Consequences. Do they work?

I have shared that I am a special education teacher. I teach math, language arts, and science in a self-contained resource classroom. I work with a wide range of special learners who at times do not make the correct choices. What happens when students don’t make the “correct” choices? They get a consequence! But what really is a consequence? When you check the dictionary, consequence has two different meanings:

  1. a result or effect of an action or condition
  2. importance or relevance

So essentially,  one could say, “that consequence was of no consequence!” Insert hysterical laugh track.  But seriously, how many times have you felt that a consequence actually worked? Whether as an educator or a parent, the use of consequences can be like navigating a minefield. Step too far to the right or left and it can end tragically. You know what that looks like; the student who never speaks to you again or the sullen teen in your home who does everything in their power to do the opposite of what you ask. 

Guilty as charged!!!!

I saw this meme and immediately thought to myself, guilty as charged. Yes, I too have complained about that student who is always into something. Of course, taking away his recess and replacing it with detention time after time after time will definitely make him think twice about his “choices.” Or suspending him for two days each time he does XYZ is going to make him stop (insert behavior of your choice). In my opinion, if a student constantly struggles to regulate their behavior or adhere to classroom expectations they will begin to act out in order to get a consequence. Especially if that consequence gets them out of class or school, situations or environments that may make them uncomfortable. Making the consequence something that is desired.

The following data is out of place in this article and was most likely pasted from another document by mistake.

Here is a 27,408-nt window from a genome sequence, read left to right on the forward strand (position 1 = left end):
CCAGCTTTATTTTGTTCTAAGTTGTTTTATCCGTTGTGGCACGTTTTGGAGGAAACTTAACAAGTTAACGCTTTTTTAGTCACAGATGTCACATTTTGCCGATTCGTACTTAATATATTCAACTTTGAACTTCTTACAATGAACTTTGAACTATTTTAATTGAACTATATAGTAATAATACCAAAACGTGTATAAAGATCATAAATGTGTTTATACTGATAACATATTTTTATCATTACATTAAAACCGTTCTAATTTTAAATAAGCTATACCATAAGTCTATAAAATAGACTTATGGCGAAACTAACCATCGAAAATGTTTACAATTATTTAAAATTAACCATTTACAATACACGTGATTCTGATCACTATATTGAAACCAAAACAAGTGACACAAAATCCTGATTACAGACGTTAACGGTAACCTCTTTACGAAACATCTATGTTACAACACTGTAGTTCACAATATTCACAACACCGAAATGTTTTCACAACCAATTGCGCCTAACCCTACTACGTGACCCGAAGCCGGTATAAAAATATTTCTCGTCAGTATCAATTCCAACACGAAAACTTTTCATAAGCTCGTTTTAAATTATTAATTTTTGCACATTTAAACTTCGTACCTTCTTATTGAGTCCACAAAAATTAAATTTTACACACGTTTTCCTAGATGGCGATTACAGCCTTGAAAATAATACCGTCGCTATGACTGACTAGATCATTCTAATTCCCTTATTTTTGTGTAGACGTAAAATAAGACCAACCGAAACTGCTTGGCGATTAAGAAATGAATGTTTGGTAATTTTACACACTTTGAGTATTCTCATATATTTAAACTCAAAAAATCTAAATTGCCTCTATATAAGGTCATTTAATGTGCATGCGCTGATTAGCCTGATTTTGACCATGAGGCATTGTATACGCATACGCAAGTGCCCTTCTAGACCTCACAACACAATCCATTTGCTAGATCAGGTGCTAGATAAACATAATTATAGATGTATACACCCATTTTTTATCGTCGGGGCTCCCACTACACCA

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Now don’t get me wrong. I feel that consequences can work for some students but not all. As I often like to say at work, we have to get creative. Take the example of Robert W. Coleman Elementary School in Baltimore. Instead of sending students to detention or the principal’s office, the school created a Mindful Moment room, where students are asked to use calming strategies like deep breathing or mediation. Once they are calm they are encouraged to talk about what happened. Read more about this by clicking here.

If you don’t have the option to start a Mindful Moment room, what can you do?! Check back next week as I discuss how to avoid getting to the point of constant consequences.

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